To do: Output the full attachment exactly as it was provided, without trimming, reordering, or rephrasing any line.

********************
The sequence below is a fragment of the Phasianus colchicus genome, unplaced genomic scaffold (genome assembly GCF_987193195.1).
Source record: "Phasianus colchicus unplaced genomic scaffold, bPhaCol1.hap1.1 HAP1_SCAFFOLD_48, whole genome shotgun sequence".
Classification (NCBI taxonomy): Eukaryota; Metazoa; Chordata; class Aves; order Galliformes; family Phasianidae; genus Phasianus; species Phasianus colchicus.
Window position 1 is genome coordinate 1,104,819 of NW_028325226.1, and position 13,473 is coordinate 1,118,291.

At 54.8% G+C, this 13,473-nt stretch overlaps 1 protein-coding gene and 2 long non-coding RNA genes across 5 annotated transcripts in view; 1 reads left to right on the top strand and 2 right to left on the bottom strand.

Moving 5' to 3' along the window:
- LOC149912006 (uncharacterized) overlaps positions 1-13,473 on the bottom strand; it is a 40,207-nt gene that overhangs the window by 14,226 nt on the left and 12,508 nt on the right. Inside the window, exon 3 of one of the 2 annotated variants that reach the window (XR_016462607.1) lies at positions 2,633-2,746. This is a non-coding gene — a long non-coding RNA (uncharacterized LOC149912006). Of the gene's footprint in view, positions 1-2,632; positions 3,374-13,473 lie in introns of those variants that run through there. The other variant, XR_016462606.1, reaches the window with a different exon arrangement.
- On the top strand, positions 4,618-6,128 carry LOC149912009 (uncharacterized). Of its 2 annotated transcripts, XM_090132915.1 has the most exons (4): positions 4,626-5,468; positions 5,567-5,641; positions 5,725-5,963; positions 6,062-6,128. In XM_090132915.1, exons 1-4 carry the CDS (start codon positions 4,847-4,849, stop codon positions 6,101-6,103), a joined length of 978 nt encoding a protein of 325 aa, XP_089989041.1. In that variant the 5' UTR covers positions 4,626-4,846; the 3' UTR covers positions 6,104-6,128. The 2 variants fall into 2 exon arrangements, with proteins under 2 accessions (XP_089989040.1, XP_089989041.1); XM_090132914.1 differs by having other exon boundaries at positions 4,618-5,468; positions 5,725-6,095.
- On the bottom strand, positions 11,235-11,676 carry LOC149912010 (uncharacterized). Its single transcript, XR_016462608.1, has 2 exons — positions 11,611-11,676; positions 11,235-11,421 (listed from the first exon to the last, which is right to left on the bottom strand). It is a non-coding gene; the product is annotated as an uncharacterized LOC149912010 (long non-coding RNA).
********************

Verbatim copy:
The sequence below is a fragment of the Phasianus colchicus genome, unplaced genomic scaffold (genome assembly GCF_987193195.1).
Source record: "Phasianus colchicus unplaced genomic scaffold, bPhaCol1.hap1.1 HAP1_SCAFFOLD_48, whole genome shotgun sequence".
Classification (NCBI taxonomy): Eukaryota; Metazoa; Chordata; class Aves; order Galliformes; family Phasianidae; genus Phasianus; species Phasianus colchicus.
Window position 1 is genome coordinate 1,104,819 of NW_028325226.1, and position 13,473 is coordinate 1,118,291.

At 54.8% G+C, this 13,473-nt stretch overlaps 1 protein-coding gene and 2 long non-coding RNA genes across 5 annotated transcripts in view; 1 reads left to right on the top strand and 2 right to left on the bottom strand.

Moving 5' to 3' along the window:
- LOC149912006 (uncharacterized) overlaps positions 1-13,473 on the bottom strand; it is a 40,207-nt gene that overhangs the window by 14,226 nt on the left and 12,508 nt on the right. Inside the window, exon 3 of one of the 2 annotated variants that reach the window (XR_016462607.1) lies at positions 2,633-2,746. This is a non-coding gene — a long non-coding RNA (uncharacterized LOC149912006). Of the gene's footprint in view, positions 1-2,632; positions 3,374-13,473 lie in introns of those variants that run through there. The other variant, XR_016462606.1, reaches the window with a different exon arrangement.
- On the top strand, positions 4,618-6,128 carry LOC149912009 (uncharacterized). Of its 2 annotated transcripts, XM_090132915.1 has the most exons (4): positions 4,626-5,468; positions 5,567-5,641; positions 5,725-5,963; positions 6,062-6,128. In XM_090132915.1, exons 1-4 carry the CDS (start codon positions 4,847-4,849, stop codon positions 6,101-6,103), a joined length of 978 nt encoding a protein of 325 aa, XP_089989041.1. In that variant the 5' UTR covers positions 4,626-4,846; the 3' UTR covers positions 6,104-6,128. The 2 variants fall into 2 exon arrangements, with proteins under 2 accessions (XP_089989040.1, XP_089989041.1); XM_090132914.1 differs by having other exon boundaries at positions 4,618-5,468; positions 5,725-6,095.
- On the bottom strand, positions 11,235-11,676 carry LOC149912010 (uncharacterized). Its single transcript, XR_016462608.1, has 2 exons — positions 11,611-11,676; positions 11,235-11,421 (listed from the first exon to the last, which is right to left on the bottom strand). It is a non-coding gene; the product is annotated as an uncharacterized LOC149912010 (long non-coding RNA).